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Dragon Finder

River Nene

Trainee Blog

My name is Michelle Branson and I’m Froglife’s River Nene Dragon Finder Trainee. I have started this blog as part of my traineeship and will be using it to share my adventures and experiences throughout the year. Links to my previous blog posts can be found at the bottom of this page!


Here be Dragons…


On dark nights in spring, deep in the heart of Cambridgeshire, an army is on the move. We venture out into the cold atop noble steeds, heavily armed and prepared.  Our destination: the dark quiet places where beasts lurk in the shadows.


We are dragon hunters.


Ok so the noble steed may be a Ford Fiesta, and the weapons heavy-duty survey torches – but the creatures we’re hunting ARE suitably mythical (if on a very tiny scale). They are great crested newts – the UK’s most highly protected amphibian.



Despite having been around for 40 million years, great crested newts are currently in decline throughout Europe. Their populations have become fragmented due to an increase in human land use and consequent decrease in suitable habitat. It is because of this that we are out ‘dragon hunting’ or, in less dramatic terms, amphibian surveying.


It is an important part of Froglife’s work to monitor amphibian and reptile populations throughout the UK and great crested newts are no exception. Our research has contributed to national and international science and alerted us to the plight of many struggling species (most recently the common toad!).  Being armed with this knowledge leaves us better prepared to protect these declining animals and the habitats they depend on.



There are several ways to survey for amphibians, including bottle trapping, egg searching and even testing water samples for newt DNA. However, torchlight surveys are the most commonly used. Special high-powered torches are used to get a glimpse into the nightlife of the pond (when amphibians are at their most active). Number, species and sex are recorded in selected areas each year, enabling us to keep an eye on population levels and trends.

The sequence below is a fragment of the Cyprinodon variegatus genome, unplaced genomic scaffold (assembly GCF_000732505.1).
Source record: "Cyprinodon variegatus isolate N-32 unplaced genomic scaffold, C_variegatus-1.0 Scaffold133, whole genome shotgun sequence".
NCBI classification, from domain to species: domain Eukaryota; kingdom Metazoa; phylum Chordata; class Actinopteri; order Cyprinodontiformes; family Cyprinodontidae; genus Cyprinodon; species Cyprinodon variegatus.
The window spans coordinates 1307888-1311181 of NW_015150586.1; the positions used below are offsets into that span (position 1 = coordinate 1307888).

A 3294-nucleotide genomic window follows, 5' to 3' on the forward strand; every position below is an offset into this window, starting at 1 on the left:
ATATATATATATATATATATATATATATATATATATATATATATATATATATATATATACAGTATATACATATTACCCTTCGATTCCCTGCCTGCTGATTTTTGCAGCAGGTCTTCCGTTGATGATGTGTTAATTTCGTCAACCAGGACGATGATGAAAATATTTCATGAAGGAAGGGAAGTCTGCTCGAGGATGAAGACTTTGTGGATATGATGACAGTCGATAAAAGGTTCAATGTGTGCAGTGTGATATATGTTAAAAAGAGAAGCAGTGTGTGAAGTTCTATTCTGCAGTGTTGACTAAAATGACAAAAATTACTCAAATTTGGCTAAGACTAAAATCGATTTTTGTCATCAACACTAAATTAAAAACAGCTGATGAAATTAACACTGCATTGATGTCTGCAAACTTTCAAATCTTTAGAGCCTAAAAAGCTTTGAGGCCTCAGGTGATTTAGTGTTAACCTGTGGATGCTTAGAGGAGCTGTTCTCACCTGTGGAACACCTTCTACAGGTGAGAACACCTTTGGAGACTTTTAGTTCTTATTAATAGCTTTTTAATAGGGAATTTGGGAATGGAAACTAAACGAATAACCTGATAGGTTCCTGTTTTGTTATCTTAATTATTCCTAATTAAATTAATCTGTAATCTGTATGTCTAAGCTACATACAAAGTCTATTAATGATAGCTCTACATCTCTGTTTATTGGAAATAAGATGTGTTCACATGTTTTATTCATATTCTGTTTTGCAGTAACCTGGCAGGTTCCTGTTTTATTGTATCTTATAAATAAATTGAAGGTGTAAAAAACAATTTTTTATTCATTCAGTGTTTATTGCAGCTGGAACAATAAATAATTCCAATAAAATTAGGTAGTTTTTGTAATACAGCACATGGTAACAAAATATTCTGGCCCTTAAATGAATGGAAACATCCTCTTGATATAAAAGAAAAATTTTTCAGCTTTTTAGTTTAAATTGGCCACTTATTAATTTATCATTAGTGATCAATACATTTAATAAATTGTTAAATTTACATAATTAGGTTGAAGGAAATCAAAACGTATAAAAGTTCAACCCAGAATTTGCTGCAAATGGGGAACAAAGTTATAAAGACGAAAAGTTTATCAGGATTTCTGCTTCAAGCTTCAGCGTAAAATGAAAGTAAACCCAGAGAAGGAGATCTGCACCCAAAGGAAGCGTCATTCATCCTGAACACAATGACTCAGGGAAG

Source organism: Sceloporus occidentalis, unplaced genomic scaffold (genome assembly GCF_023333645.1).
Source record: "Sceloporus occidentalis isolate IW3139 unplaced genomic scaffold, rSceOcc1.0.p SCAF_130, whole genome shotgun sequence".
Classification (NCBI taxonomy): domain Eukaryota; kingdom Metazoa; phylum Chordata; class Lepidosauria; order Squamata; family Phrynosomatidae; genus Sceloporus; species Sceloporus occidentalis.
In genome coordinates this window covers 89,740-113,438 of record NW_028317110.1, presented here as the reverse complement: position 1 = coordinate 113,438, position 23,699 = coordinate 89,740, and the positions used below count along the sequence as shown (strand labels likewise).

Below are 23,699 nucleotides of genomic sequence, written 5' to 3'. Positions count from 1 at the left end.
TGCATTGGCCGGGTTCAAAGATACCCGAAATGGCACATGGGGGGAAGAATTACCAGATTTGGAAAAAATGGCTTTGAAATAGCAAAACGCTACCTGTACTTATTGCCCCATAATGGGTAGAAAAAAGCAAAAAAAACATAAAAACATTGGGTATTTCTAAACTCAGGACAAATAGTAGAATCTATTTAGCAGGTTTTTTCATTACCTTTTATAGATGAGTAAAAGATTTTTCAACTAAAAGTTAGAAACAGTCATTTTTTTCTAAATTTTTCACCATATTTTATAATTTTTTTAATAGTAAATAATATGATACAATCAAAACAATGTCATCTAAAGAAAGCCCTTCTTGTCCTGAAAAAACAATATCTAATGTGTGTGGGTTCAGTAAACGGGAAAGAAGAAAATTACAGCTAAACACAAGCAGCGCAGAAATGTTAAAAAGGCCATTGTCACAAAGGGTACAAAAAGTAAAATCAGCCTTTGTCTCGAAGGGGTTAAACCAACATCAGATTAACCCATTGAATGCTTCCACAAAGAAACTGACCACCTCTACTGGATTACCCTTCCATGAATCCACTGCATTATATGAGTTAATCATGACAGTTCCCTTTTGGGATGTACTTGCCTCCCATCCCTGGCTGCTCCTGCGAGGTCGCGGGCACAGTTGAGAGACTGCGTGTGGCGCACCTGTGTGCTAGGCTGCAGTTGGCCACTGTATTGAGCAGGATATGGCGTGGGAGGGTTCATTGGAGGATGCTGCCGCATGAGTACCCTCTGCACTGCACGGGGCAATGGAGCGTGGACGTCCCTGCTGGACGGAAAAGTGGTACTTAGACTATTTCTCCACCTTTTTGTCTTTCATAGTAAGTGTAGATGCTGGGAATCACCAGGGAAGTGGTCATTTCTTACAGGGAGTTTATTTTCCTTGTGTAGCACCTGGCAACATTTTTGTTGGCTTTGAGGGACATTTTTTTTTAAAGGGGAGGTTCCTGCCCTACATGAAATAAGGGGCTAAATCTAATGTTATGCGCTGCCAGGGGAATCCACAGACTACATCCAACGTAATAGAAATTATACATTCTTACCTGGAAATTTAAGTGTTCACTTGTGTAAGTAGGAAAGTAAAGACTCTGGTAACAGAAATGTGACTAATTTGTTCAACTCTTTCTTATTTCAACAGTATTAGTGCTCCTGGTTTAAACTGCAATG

These surveys are a fantastic opportunity to get a closer look at a range of aquatic creatures but especially our most elusive newt. A veritable giant by newt proportions (growing up to a mighty 15cm in length), great crested newts boast a long wavy crest, stripy toes and warty skin. They make up for their lack of fire breathing with a flame coloured underside, covered in a pattern of spots as unique to each newt as our fingerprints are to us. And their lack of wings is more than made up for by the impressive feathery gills protruding from the heads of youngsters, also known as efts.



So despite being a real creature, there is something truly magical about great crested newts. I’m sure anyone who’s seen one can tell you; they’re a fascinating species to watch.  If you get the chance, come along to one of Froglife’s events or survey training evenings and see for yourself. Even if you’re not lucky enough to spot a miniature dragon, a nighttime pond holds many more wonders, yet to be discovered!




Previous Blogs!